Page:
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Monday, December 06, 2021

SGPC curtails cracker show time at Golden Temple to 10 minutes

The reduced firecracker show, however, is not likely to dent the festive spirit in Amritsar, which has a rich history associated with the festival of light.

Written by Kamaldeep Singh Brar | Amritsar |
Updated: November 5, 2021 5:47:15 pm
Nihangs arrive in Amritsar ahead of Bandi Chhor Diwas and Diwali celebrations, on Wednesday. Rana Simranjit Singh. (Express Photo: Rana Simranjit Singh)

The Shiromani Gurdwara Parbhandak Committee (SGPC) has this year decided to reduce the firecracker show at Golden Temple on Diwali to only 10 minutes. The move, SGPC officials said, was an attempt at checking pollution.

The reduced firecracker show, however, is not likely to dent the festive spirit in Amritsar, which has a rich history associated with the festival of light.

“Once, we used to have a fireworks display that went on for more than 30 minutes. This time, however, we will limit it to only 10 minutes to avoid pollution. Devotees love the fireworks display. But that is not why they turn up at the Golden Temple on the day of Diwali. It is the historical importance of the day that attracts devotees to Amritsar on this day,” an SGPC spokesperson said.

Along with the SGPC, other Sikh martial bodies – like ‘Nihang Singh Jathebandis’ – too, said they are ready for Diwali and Bandi Chor Diwas like every year.

The Budha Dal has already started Akhand Path at Gurudwara Mal Akhara Sahib, which is historically related to Sikhs Guru Hargobind Sahib ji. Bhog will be held on Diwali day. After that, members of Nihang Singh Jathebandis will reach the Akal Takht where Jathedar Giani Harpreet Singh would read out a message for the community. The Nihang bodies will carry out a Mohala (march) on Friday to conclude the celebrations.

The first reference of Diwali celebrations as a community among Sikhs dates back to the fourth Guru, Amar Das ji, in the 16th century.

However, the first time Diwali was celebrated in a prominent way in Amritsar was when the sixth Guru, Guru Hargobind Sahib, returned after being imprisoned in Gwalior by Mughal Emperor, Jahangir, somewhere in the second decade of the 17th century. According to Sikh history, Guru Hargobind Sahib, along with him, had also secured the release of 52 kings from Gwalior fort and was hailed as ‘Bandi Chhor’ (one who liberates). The return of the Guru from imprisonment was a diplomatic victory and was celebrated as Bandi Chor Diwas on Diwali.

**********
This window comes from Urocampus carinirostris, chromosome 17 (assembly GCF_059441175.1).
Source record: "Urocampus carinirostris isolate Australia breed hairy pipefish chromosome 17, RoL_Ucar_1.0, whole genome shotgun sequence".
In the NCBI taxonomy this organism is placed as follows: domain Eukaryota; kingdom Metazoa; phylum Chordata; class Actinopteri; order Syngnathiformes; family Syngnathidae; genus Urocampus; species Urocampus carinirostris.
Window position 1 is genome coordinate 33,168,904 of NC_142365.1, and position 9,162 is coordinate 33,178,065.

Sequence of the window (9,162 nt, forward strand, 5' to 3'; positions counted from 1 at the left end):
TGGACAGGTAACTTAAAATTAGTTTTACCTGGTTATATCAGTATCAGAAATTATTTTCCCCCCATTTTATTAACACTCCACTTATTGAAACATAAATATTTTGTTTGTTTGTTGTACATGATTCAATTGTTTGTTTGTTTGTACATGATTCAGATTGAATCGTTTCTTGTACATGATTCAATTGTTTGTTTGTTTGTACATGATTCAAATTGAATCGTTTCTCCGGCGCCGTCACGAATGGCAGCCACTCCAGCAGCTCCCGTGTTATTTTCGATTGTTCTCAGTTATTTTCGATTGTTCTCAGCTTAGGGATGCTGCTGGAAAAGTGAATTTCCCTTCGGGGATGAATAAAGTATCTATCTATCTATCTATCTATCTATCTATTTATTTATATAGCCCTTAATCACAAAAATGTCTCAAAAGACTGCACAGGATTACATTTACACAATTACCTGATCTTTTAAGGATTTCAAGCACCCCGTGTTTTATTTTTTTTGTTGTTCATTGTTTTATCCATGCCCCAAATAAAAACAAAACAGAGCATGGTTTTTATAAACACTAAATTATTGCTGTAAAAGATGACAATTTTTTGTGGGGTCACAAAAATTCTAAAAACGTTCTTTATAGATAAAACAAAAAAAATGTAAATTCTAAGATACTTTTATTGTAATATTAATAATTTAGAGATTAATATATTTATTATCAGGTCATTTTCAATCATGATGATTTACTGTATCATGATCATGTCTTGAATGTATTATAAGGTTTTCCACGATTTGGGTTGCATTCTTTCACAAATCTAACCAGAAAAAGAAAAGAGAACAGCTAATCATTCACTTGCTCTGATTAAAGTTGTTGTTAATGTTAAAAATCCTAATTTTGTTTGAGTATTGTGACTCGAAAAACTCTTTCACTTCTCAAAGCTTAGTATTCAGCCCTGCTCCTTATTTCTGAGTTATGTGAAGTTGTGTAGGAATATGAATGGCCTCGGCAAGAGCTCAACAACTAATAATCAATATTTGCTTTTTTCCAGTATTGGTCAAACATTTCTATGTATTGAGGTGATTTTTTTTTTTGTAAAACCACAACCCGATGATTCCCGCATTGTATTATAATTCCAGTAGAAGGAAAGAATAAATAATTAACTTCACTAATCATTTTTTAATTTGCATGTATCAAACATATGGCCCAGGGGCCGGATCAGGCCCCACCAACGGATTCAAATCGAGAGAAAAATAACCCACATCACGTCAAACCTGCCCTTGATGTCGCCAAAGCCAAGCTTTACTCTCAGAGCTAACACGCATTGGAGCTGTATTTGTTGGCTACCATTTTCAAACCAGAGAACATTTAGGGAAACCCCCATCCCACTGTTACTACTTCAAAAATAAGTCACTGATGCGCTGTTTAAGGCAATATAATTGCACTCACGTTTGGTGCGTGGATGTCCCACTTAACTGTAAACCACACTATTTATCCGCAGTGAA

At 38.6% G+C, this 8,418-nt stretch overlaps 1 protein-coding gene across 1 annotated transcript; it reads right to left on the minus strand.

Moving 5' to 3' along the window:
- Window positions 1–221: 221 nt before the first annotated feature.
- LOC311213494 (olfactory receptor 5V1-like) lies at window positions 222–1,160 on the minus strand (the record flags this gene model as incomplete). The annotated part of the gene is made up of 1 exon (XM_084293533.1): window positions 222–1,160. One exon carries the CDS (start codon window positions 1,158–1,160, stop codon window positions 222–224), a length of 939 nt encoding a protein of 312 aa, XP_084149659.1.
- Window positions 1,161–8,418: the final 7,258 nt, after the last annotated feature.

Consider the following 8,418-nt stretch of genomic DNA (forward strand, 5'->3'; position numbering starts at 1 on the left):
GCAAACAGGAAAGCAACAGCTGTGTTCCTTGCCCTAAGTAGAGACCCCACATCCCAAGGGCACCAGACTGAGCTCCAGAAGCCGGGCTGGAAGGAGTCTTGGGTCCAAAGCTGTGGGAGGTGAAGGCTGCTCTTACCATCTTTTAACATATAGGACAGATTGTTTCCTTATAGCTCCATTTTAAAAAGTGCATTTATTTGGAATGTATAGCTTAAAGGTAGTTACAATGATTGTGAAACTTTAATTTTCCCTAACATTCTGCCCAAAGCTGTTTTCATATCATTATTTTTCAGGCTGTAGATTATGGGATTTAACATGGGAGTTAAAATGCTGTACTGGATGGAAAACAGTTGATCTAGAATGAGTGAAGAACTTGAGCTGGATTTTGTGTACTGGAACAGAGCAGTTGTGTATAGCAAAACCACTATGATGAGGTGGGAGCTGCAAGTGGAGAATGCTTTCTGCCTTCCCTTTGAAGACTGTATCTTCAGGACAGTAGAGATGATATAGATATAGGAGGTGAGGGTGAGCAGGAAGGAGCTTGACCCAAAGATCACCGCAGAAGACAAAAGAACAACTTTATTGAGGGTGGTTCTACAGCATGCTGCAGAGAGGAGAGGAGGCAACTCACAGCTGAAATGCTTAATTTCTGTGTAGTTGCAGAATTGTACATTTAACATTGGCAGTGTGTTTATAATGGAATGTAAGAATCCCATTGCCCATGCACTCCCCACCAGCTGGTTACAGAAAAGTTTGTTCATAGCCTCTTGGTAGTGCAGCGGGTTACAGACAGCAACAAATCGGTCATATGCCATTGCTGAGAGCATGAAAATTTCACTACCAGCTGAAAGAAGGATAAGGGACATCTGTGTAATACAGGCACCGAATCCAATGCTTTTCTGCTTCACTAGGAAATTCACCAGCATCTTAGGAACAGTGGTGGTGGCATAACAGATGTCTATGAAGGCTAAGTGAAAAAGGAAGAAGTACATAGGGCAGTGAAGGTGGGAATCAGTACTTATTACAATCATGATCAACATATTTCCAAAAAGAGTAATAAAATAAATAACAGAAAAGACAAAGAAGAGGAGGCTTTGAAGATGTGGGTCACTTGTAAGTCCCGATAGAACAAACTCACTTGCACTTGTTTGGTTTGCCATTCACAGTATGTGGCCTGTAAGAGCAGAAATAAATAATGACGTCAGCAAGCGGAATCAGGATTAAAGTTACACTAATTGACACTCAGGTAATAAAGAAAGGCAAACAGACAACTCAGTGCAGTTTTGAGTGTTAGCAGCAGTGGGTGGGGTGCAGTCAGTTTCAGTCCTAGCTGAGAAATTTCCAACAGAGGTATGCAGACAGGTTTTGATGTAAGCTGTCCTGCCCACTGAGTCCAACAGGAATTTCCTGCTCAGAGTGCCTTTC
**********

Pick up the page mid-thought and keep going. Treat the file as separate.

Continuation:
After Guru Gobind Singh was assassinated by the Mughals in 1708, the Sikhs found it difficult to keep control of the Golden Temple and were pushed to the fringes of the city. The Guru Granth Sahib was declared as the eternal Guru of the Sikhs the same year.

However, even though the resisting Sikh factions took shelter in forests for the most part of the year, they would often gather at the Golden Temple for Diwali every year to hold Sarbat Khalsa, where all important decisions would be taken to solve internal and external disputes.

Soon after, word spread, and Diwali became an annual invitation for all Sikh factions across the world to come to Amritsar annually and hold ‘Sarbat Khalsa’. The Mughals did their best to prevent such Diwali gatherings in Amritsar but their attempts were always thwarted by the Sikh factions.

In 1737, Bhai Mani Singh, the then administrator of Golden Temple, promised to pay a big sum of money to the then Governor of Lahore, Zakaria Khan, to allow the safe passage and return to Sikhs for Diwali celebrations in Amritsar. Later, Bhai Mani Singh learned that Zakaria Khan wanted to execute the mass murder of Sikhs by luring them to Amritsar. It was then that Mani Singh surreptitiously warned the Sikhs to not gather in Amritsar for Diwali. Mani Singh later rescinded his promise of paying Zakaria Khan and was executed by him in Lahore.

Later, in 1761, on the occasion of Diwali, it was decided during a ‘Sarbat Khalsa’ gathering that Lahore will be attacked.

The festivity of Diwali returned to the Golden Temple as soon as Sikh misls gained control of the city in the last quarter of the 18th century and later Maharaja Ranjit Singh ruled Punjab. Such was the grandeur of Diwali celebrations in Amritsar, that history shows that even British officers would especially come to the Golden Temple to witness the celebrations here when they ruled India.

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